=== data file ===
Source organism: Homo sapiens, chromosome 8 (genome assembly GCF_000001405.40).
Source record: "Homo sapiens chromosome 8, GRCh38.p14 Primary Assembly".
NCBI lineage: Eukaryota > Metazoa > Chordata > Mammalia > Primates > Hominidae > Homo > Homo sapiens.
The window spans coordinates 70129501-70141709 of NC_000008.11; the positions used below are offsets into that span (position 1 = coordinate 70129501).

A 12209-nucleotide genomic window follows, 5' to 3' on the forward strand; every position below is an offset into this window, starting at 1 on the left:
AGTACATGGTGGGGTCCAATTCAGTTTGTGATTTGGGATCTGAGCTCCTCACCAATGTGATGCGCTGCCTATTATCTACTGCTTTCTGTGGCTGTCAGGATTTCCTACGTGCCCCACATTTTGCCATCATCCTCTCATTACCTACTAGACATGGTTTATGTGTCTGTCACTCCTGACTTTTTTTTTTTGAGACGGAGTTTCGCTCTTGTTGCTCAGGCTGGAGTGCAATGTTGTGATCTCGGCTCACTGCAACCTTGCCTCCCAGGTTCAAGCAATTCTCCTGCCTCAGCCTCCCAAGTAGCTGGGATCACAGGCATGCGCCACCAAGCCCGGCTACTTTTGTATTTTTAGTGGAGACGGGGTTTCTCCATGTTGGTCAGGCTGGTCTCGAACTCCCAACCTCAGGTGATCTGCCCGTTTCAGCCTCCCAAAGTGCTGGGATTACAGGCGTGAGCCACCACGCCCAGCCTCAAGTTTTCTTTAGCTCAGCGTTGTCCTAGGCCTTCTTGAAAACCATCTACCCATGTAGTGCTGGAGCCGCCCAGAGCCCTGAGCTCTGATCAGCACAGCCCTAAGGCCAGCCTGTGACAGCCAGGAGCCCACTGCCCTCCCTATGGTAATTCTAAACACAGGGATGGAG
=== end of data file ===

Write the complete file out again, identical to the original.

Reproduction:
Source organism: Homo sapiens, chromosome 8 (genome assembly GCF_000001405.40).
Source record: "Homo sapiens chromosome 8, GRCh38.p14 Primary Assembly".
NCBI lineage: Eukaryota > Metazoa > Chordata > Mammalia > Primates > Hominidae > Homo > Homo sapiens.
The window spans coordinates 70129501-70141709 of NC_000008.11; the positions used below are offsets into that span (position 1 = coordinate 70129501).

A 12209-nucleotide genomic window follows, 5' to 3' on the forward strand; every position below is an offset into this window, starting at 1 on the left:
AGTACATGGTGGGGTCCAATTCAGTTTGTGATTTGGGATCTGAGCTCCTCACCAATGTGATGCGCTGCCTATTATCTACTGCTTTCTGTGGCTGTCAGGATTTCCTACGTGCCCCACATTTTGCCATCATCCTCTCATTACCTACTAGACATGGTTTATGTGTCTGTCACTCCTGACTTTTTTTTTTTGAGACGGAGTTTCGCTCTTGTTGCTCAGGCTGGAGTGCAATGTTGTGATCTCGGCTCACTGCAACCTTGCCTCCCAGGTTCAAGCAATTCTCCTGCCTCAGCCTCCCAAGTAGCTGGGATCACAGGCATGCGCCACCAAGCCCGGCTACTTTTGTATTTTTAGTGGAGACGGGGTTTCTCCATGTTGGTCAGGCTGGTCTCGAACTCCCAACCTCAGGTGATCTGCCCGTTTCAGCCTCCCAAAGTGCTGGGATTACAGGCGTGAGCCACCACGCCCAGCCTCAAGTTTTCTTTAGCTCAGCGTTGTCCTAGGCCTTCTTGAAAACCATCTACCCATGTAGTGCTGGAGCCGCCCAGAGCCCTGAGCTCTGATCAGCACAGCCCTAAGGCCAGCCTGTGACAGCCAGGAGCCCACTGCCCTCCCTATGGTAATTCTAAACACAGGGATGGAG